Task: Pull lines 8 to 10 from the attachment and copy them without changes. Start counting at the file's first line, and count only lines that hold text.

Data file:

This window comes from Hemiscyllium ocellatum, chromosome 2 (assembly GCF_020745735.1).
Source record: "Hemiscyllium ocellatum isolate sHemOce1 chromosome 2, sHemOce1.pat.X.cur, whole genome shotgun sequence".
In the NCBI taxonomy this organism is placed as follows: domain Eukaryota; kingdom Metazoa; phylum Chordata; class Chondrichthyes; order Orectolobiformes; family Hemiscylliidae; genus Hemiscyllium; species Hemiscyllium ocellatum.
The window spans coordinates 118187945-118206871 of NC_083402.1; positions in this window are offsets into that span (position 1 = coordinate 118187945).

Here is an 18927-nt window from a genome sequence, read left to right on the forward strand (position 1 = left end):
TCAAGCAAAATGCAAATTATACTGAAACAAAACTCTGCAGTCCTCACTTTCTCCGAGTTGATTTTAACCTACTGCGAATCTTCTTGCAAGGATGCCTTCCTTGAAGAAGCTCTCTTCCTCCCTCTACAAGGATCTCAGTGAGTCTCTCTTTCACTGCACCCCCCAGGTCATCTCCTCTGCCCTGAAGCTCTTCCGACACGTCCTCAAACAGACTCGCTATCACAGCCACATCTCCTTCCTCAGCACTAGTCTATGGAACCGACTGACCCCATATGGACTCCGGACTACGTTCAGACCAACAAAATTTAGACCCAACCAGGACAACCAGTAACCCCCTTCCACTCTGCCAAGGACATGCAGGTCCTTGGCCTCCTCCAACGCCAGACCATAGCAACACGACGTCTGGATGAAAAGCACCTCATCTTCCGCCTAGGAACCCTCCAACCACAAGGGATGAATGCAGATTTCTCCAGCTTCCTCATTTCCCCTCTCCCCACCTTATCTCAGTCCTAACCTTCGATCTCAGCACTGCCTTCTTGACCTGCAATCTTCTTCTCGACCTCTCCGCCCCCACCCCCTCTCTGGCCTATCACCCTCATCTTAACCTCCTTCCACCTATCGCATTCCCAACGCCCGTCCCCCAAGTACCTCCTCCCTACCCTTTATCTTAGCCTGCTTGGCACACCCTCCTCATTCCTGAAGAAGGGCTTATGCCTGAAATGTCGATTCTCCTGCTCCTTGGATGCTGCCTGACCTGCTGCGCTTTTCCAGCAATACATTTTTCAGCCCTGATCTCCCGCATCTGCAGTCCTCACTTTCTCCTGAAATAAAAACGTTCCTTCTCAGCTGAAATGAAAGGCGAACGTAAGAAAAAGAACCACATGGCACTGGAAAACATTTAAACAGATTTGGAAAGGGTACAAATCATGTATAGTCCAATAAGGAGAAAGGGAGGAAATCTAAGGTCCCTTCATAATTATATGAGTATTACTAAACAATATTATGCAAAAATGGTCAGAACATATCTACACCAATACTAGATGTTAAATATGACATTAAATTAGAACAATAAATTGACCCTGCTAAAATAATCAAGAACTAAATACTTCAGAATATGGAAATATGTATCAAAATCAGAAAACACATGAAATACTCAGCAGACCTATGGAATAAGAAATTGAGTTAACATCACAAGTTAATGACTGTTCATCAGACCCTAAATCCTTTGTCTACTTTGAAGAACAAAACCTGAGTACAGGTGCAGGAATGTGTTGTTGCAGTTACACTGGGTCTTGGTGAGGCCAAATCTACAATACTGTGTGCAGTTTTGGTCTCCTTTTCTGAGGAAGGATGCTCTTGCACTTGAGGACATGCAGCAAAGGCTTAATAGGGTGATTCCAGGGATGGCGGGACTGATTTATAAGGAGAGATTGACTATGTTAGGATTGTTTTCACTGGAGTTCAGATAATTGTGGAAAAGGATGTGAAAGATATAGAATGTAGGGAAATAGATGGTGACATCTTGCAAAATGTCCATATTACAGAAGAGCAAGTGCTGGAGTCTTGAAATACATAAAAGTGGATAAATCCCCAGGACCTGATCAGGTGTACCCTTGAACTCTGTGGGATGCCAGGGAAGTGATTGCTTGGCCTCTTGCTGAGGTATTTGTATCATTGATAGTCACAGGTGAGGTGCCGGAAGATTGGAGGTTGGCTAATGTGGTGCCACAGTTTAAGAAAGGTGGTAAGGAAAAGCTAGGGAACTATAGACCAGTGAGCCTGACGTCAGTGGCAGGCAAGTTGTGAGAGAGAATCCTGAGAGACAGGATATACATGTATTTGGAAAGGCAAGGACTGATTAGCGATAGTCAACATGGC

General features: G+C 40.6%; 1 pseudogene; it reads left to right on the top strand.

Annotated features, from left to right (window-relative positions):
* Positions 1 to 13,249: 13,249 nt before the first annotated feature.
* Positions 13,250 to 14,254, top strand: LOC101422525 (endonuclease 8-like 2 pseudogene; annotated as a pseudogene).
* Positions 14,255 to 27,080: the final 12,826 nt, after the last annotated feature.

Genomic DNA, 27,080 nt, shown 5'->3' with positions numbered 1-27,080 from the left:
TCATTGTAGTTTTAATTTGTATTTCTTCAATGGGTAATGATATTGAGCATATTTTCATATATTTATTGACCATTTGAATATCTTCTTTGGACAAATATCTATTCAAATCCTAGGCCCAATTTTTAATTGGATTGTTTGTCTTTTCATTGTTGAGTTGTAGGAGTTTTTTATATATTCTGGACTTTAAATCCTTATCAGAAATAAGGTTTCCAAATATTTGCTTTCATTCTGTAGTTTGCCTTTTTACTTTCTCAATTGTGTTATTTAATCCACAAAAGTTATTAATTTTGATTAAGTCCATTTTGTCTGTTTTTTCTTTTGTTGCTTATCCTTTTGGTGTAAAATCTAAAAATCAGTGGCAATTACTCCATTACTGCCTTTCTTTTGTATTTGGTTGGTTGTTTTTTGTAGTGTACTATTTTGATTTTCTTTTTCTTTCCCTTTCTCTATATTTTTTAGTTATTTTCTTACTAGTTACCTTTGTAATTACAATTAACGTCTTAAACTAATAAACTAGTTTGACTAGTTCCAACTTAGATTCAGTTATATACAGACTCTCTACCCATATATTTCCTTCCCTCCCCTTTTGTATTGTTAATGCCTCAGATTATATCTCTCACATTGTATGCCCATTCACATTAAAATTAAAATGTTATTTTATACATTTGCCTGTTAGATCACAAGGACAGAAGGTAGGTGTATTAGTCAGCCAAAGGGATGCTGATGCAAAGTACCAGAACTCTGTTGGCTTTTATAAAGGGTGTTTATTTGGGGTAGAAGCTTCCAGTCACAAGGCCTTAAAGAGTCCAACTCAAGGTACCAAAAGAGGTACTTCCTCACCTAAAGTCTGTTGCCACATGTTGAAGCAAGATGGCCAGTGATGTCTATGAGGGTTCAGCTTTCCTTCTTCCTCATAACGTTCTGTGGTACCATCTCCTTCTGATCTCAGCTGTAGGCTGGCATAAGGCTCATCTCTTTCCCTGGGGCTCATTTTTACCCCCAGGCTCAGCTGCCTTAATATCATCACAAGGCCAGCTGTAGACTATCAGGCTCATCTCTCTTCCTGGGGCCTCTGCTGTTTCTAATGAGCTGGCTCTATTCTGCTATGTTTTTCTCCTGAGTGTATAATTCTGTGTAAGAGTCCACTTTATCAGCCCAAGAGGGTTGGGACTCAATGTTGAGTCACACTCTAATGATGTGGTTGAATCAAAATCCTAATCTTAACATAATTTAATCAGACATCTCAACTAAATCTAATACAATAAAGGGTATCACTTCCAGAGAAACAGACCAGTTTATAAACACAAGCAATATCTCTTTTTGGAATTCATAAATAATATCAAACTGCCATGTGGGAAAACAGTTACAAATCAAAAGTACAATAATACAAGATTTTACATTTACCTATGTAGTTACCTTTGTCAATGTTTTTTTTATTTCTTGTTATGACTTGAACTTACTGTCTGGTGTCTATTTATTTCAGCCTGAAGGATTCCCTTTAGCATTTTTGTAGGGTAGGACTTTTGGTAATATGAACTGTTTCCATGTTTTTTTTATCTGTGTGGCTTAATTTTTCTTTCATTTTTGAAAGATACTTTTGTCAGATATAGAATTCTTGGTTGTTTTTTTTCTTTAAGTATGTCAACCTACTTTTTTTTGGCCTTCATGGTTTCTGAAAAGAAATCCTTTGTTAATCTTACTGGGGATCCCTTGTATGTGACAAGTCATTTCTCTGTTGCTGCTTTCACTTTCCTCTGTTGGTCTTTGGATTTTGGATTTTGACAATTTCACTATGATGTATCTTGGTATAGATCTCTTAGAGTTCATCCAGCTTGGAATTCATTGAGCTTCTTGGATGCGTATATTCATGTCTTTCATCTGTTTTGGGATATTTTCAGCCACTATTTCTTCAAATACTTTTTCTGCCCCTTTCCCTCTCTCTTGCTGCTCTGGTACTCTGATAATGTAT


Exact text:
Annotated features, from left to right (window-relative positions):
* Positions 1 to 13,249: 13,249 nt before the first annotated feature.
* Positions 13,250 to 14,254, top strand: LOC101422525 (endonuclease 8-like 2 pseudogene; annotated as a pseudogene).